Children were tested at the beginning of kindergarten using several different assessments (Chiappe et al., 2002). They were tested using the Wide Range Achievement Test-3 to test letter recognition of capital letters and words that ranged in difficulty. They were also given an exam to identify all 26 lowercase letters in random order, and then asked to spell their names and a few simple words. Students were also examined on their ability to reproduce pseudo words using the Sound Mimicry subtest of the GFW Sound Symbol Test.

Phonological awareness was assessed in four different ways, using subtests of the Phonological Awareness Test (Chiappe et al., 2002). First, a rhyme detection assessment from the where students picked a word that rhymed with the first word, then the Syllable Identification exam that asked students to identify the last syllable. The Phoneme Identification subtest asked students to say the last sound, or phoneme, instead of the whole syllable. Lastly, children were asked to delete a phoneme from a word with the Phoneme Deletion subtest.

Children were also assessed on their ability to do word retrieval, where they were not asked to read at all but rather were shown pictures of objects and had to say the name for them (Chiappe et al., 2002). There is no information given on whether the ESL students were allowed to say the word in their native tongue, this information was left out by the researcher. Though a subject might know the word for something in their own language and be able to retrieve the word from their memory banks, they might not know the word for it in English. It would provide more clarity if the researcher gave this information. I assume they were allowed to respond only in English, and in such case, obviously this assessment would not be one in which students who do not know English would find as much success as they would in their native language.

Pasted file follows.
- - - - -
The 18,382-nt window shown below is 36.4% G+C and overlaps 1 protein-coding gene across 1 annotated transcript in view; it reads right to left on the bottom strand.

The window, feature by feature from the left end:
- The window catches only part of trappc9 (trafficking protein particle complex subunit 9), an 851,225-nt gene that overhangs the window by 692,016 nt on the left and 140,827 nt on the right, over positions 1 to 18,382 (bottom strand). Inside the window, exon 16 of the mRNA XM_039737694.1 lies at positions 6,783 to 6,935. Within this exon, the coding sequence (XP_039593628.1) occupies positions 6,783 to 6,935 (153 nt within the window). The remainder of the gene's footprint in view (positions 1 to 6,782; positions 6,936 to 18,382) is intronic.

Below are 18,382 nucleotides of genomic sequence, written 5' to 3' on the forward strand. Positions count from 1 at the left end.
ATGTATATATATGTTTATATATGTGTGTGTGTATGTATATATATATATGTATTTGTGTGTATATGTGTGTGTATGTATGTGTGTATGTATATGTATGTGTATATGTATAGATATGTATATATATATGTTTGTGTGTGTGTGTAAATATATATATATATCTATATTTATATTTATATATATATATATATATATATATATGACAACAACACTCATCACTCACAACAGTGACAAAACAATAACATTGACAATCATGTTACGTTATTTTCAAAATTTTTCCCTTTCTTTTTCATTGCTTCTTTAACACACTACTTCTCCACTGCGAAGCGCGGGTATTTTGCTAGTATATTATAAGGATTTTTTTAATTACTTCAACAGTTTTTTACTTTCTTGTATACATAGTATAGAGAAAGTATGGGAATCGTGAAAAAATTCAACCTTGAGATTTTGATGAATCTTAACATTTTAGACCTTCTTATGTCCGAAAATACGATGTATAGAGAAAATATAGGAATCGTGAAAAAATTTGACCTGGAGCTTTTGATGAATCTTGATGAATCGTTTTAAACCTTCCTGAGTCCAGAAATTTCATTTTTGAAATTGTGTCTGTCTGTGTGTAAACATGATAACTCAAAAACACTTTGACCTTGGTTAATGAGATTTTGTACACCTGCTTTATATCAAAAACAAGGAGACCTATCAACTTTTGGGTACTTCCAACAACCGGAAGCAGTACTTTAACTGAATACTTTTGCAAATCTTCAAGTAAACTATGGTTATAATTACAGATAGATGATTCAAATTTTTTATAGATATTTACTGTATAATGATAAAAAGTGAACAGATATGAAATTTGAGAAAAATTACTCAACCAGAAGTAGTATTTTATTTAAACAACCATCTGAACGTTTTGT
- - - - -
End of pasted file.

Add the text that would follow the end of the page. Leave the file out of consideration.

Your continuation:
To assess the students’ familiarity with English syntax, a sentence with a missing word was read and students were asked to provide a word that fit (Chiappe et al., 2002). Students were also asked to repeat sentences to assess their verbal short term memory.

Finally, students were given pictures of signs and logos to assess their familiarity with environmental print.

First grade students were tested on decoding and spelling, as well as other measures using subtests of the Woodcock Reading Mastery Test (Chiappe et al., 2002). These included word attack for pseudowords and common and uncommon word identification. Students were also asked to spell ten real words and ten pseudowords.

Any phonetically plausible combinations of phonemes were accepted for the pseudowords, so multiple letter patterns were accepted as correct, as long as there was a precedent. First grade students were also assessed on pseudoword repetition, phoneme deletion and substitution, awareness of English syntax, and verbal short-term memory.

Children were tested at the beginning of kindergarten (in October and November), and in March and April of their first grade year (Chiappe et al., 2002). Kindergarten examinations lasted about 30 minutes, and for 40 minutes in first grade. Children were separated into at risk and not at risk for reading failure groups in each category of native English speakers and ESL students.

The study (Chiappe et al., 2002) found that in kindergarten “the interaction between language group and reading skill was… significant, F(1, 831)= 2.23, p<.05, indicating that differences between At-Risk and Not-At-Risk children were greater for NS [native English speakers] than ESL children” (Ciappe et al., 2002, p. 380). In comparing the two groups, ESL children struggled more with the rhyme identification assessments, f=11.64, p<.001. Overall, there was not a huge difference between English speaking and ESL students in the ability to process phonemically in English. There were greater differences in at risk and not at risk students than the language groups in phonemic awareness.